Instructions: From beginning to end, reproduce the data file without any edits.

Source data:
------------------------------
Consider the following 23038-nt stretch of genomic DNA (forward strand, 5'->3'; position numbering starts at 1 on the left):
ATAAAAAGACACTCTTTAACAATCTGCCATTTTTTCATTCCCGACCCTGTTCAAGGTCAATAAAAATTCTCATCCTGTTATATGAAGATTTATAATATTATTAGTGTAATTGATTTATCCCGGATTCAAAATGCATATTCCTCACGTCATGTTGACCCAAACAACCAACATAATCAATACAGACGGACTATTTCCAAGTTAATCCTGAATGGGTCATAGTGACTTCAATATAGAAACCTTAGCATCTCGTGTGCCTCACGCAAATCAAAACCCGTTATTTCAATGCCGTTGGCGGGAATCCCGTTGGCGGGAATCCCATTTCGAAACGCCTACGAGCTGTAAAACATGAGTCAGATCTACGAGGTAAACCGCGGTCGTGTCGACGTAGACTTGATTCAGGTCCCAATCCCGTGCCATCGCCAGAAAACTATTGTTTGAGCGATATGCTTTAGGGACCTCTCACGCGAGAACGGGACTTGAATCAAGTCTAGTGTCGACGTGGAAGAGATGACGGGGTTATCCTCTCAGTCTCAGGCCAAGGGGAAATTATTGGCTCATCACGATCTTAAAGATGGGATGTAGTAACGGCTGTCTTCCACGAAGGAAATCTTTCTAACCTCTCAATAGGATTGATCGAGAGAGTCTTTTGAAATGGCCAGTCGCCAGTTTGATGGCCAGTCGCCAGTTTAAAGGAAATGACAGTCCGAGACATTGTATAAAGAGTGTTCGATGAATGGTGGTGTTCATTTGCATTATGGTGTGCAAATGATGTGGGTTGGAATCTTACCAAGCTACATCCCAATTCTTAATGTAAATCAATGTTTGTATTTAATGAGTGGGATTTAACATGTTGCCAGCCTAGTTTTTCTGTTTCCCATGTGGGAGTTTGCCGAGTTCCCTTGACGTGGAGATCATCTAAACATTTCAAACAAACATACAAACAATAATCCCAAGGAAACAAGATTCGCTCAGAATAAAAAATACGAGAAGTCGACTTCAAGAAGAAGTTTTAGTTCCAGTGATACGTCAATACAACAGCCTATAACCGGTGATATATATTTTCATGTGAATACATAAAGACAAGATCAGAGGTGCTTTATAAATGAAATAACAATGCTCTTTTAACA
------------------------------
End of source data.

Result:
Consider the following 23038-nt stretch of genomic DNA (forward strand, 5'->3'; position numbering starts at 1 on the left):
ATAAAAAGACACTCTTTAACAATCTGCCATTTTTTCATTCCCGACCCTGTTCAAGGTCAATAAAAATTCTCATCCTGTTATATGAAGATTTATAATATTATTAGTGTAATTGATTTATCCCGGATTCAAAATGCATATTCCTCACGTCATGTTGACCCAAACAACCAACATAATCAATACAGACGGACTATTTCCAAGTTAATCCTGAATGGGTCATAGTGACTTCAATATAGAAACCTTAGCATCTCGTGTGCCTCACGCAAATCAAAACCCGTTATTTCAATGCCGTTGGCGGGAATCCCGTTGGCGGGAATCCCATTTCGAAACGCCTACGAGCTGTAAAACATGAGTCAGATCTACGAGGTAAACCGCGGTCGTGTCGACGTAGACTTGATTCAGGTCCCAATCCCGTGCCATCGCCAGAAAACTATTGTTTGAGCGATATGCTTTAGGGACCTCTCACGCGAGAACGGGACTTGAATCAAGTCTAGTGTCGACGTGGAAGAGATGACGGGGTTATCCTCTCAGTCTCAGGCCAAGGGGAAATTATTGGCTCATCACGATCTTAAAGATGGGATGTAGTAACGGCTGTCTTCCACGAAGGAAATCTTTCTAACCTCTCAATAGGATTGATCGAGAGAGTCTTTTGAAATGGCCAGTCGCCAGTTTGATGGCCAGTCGCCAGTTTAAAGGAAATGACAGTCCGAGACATTGTATAAAGAGTGTTCGATGAATGGTGGTGTTCATTTGCATTATGGTGTGCAAATGATGTGGGTTGGAATCTTACCAAGCTACATCCCAATTCTTAATGTAAATCAATGTTTGTATTTAATGAGTGGGATTTAACATGTTGCCAGCCTAGTTTTTCTGTTTCCCATGTGGGAGTTTGCCGAGTTCCCTTGACGTGGAGATCATCTAAACATTTCAAACAAACATACAAACAATAATCCCAAGGAAACAAGATTCGCTCAGAATAAAAAATACGAGAAGTCGACTTCAAGAAGAAGTTTTAGTTCCAGTGATACGTCAATACAACAGCCTATAACCGGTGATATATATTTTCATGTGAATACATAAAGACAAGATCAGAGGTGCTTTATAAATGAAATAACAATGCTCTTTTAACA